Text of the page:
President Biden releases statement on Rittenhouse verdict, urges peace and unity

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Kyle Rittenhouse looks back as Susan Hughes, the great aunt of Anthony Huber, enters the courtroom during his trial at the Kenosha County Courthouse in Kenosha, Wis., on Friday, Nov. 5, 2021. Anthony Huber was one of two men who Rittenhouse killed on Aug. 25, 2020. (Sean Krajacic/The Kenosha News via AP, Pool)

WASHINGTON — President Joe Biden released a statement Friday after Kyle Rittenhouse was found not guilty of first-degree intentional homicide and four other charges connected to deadly shootings in Wisconsin last year.

The jury came back with its verdict after close to 3 1/2 days of deliberation.

Rittenhouse, 18, could have gotten life in prison if found guilty of the most serious charge against him.

The verdict in the politically combustible case was met with anger and disappointment from those who saw Rittenhouse as a vigilante and a wannabe cop, and relief and vindication from those who regarded him as a patriot who wanted to stop lawlessness and exercised his Second Amendment right to carry a gun and to defend himself.

“While the verdict in Kenosha will leave many Americans feeling angry and concerned, myself included, we must acknowledge that the jury has spoken,” Biden said Friday afternoon. “I ran on a promise to bring Americans together, because I believe that what unites us is far greater than what divides us. I know that we’re not going to heal our country’s wounds overnight, but I remain steadfast in my commitment to do everything in my power to ensure that every American is treated equally, with fairness and dignity, under the law.”

The president went on to say “I urge everyone to express their views peacefully, consistent with the rule of law. Violence and destruction of property have no place in our democracy. The White House and Federal authorities have been in contact with Governor Evers’s office to prepare for any outcome in this case, and I have spoken with the governor this afternoon and offered support and any assistance needed to ensure public safety.”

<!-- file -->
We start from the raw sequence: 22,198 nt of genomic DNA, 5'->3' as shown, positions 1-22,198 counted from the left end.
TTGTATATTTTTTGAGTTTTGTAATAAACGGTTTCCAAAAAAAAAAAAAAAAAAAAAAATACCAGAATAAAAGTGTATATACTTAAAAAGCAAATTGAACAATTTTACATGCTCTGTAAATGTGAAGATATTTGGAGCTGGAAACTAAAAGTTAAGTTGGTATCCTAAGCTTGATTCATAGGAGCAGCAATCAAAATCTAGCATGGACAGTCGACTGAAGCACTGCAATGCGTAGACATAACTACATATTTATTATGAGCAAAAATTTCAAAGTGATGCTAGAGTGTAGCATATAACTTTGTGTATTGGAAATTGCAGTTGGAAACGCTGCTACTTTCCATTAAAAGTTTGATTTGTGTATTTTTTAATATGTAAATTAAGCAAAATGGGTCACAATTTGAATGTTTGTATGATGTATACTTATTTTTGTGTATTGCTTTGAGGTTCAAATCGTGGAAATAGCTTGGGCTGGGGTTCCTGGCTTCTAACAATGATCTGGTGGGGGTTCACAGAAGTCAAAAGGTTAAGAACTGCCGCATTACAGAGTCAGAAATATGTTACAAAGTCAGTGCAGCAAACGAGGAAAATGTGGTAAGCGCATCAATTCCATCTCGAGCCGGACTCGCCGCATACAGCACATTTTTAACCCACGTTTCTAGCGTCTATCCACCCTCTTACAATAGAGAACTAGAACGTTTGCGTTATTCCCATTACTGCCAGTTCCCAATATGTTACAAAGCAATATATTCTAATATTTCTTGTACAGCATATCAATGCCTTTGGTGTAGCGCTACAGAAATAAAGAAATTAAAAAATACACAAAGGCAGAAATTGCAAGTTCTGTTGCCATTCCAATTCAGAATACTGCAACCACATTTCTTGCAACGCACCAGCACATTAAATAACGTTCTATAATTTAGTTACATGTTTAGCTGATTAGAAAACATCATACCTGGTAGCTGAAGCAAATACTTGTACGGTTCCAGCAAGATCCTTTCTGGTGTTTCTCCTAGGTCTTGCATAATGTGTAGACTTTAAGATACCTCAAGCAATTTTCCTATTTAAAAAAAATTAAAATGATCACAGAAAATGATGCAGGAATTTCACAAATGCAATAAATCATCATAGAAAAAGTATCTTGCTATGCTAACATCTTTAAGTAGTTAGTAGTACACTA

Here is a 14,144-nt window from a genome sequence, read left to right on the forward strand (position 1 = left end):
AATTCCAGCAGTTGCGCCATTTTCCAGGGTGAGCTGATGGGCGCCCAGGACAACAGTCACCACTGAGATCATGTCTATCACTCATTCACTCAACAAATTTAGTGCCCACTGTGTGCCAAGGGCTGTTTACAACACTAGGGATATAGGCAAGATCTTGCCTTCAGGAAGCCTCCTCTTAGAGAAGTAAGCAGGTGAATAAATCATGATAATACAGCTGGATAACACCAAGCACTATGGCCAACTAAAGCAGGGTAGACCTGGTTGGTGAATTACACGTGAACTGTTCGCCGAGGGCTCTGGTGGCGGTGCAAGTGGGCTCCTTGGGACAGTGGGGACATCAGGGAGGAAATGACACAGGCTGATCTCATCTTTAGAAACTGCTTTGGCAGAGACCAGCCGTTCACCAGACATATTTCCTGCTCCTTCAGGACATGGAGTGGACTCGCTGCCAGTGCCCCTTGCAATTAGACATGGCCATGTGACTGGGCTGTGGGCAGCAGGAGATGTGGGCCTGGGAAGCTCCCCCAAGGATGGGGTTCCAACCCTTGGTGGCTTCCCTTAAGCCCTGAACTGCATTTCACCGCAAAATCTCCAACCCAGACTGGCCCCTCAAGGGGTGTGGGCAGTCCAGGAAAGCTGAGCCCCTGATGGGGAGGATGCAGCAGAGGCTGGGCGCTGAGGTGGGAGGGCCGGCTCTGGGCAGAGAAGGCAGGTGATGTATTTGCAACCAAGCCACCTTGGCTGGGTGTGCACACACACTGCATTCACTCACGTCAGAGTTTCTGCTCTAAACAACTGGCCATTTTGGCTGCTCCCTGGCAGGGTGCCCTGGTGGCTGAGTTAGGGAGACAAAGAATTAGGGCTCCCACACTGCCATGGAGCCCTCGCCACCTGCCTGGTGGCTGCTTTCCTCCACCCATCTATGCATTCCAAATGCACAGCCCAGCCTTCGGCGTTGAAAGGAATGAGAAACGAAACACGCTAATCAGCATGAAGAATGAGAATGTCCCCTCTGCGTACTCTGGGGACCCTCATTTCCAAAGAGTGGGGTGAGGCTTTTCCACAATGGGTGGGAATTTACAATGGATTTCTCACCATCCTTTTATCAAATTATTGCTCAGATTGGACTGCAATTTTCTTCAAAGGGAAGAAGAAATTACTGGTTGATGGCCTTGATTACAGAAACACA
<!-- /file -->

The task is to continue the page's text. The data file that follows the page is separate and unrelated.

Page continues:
The shootings in Kenosha, Wisconsin took place during a night of protests over police violence against Black people in the tumultuous summer of 2020. Rittenhouse is white, as were those he shot. The jury appeared to be overwhelmingly white.

Unrest erupted in Kenosha in August 2020 over the shooting of Jacob Blake, a Black man, by a white Kenosha police officer. Protests following the Blake shooting at times turned violent and destructive, with rioters setting fires and ransacking businesses. 

Rittenhouse, who was 17 at the time of the shootings, went to Kenosha with an AR-style semi-automatic weapon and a medic bag in what the former police and fire youth cadet said was an effort to protect property.

Just before midnight, Rittenhouse shot and killed Joseph Rosenbaum as Rosenbaum chased him across a parking lot. As Rittenhouse fled the scene, someone in the crowd tried to kick him in the face and Anthony Huber swung his skateboard at him, connecting with Rittenhouse’s head and neck. Rittenhouse fatally shot Huber. A moment later, Gaige Grosskreutz ran up to him holding a pistol. Rittenhouse shot him in the arm; Grosskreutz survived.

Prosecutors portrayed Rittenhouse as the instigator of the three shootings, while his lawyer says Rittenhouse acted in self-defense.

The case divided Americans over whether Rittenhouse was a patriot taking a stand against lawlessness or a vigilante.

The verdict came after a dramatic trial that saw the defense demand a mistrial over what they argued were out-of-bounds questions asked of Rittenhouse by the chief prosecutor. The two weeks of testimony ended as Judge Bruce Schroeder dismissed a count of possession of a dangerous weapon by a person under 18, a misdemeanor that had appeared to be among the likeliest of the charges to net a conviction. It carries up to nine months in jail.

The defense argued that Wisconsin law has an exception related to the length of a weapon’s barrel. After prosecutors conceded Rittenhouse’s rifle was not short-barreled, the judge threw out the charge.

In a gamble, Rittenhouse testified at his trial, sobbing on the stand so hard at one point that the judge called a break, saying: “I didn’t do anything wrong. I defended myself.” Prosecutors in turn tried to paint him as an inexperienced teenager who misrepresented his age and medical training to other armed civilians in his group on the night of the shootings.

The Associated Press contributed to this report.

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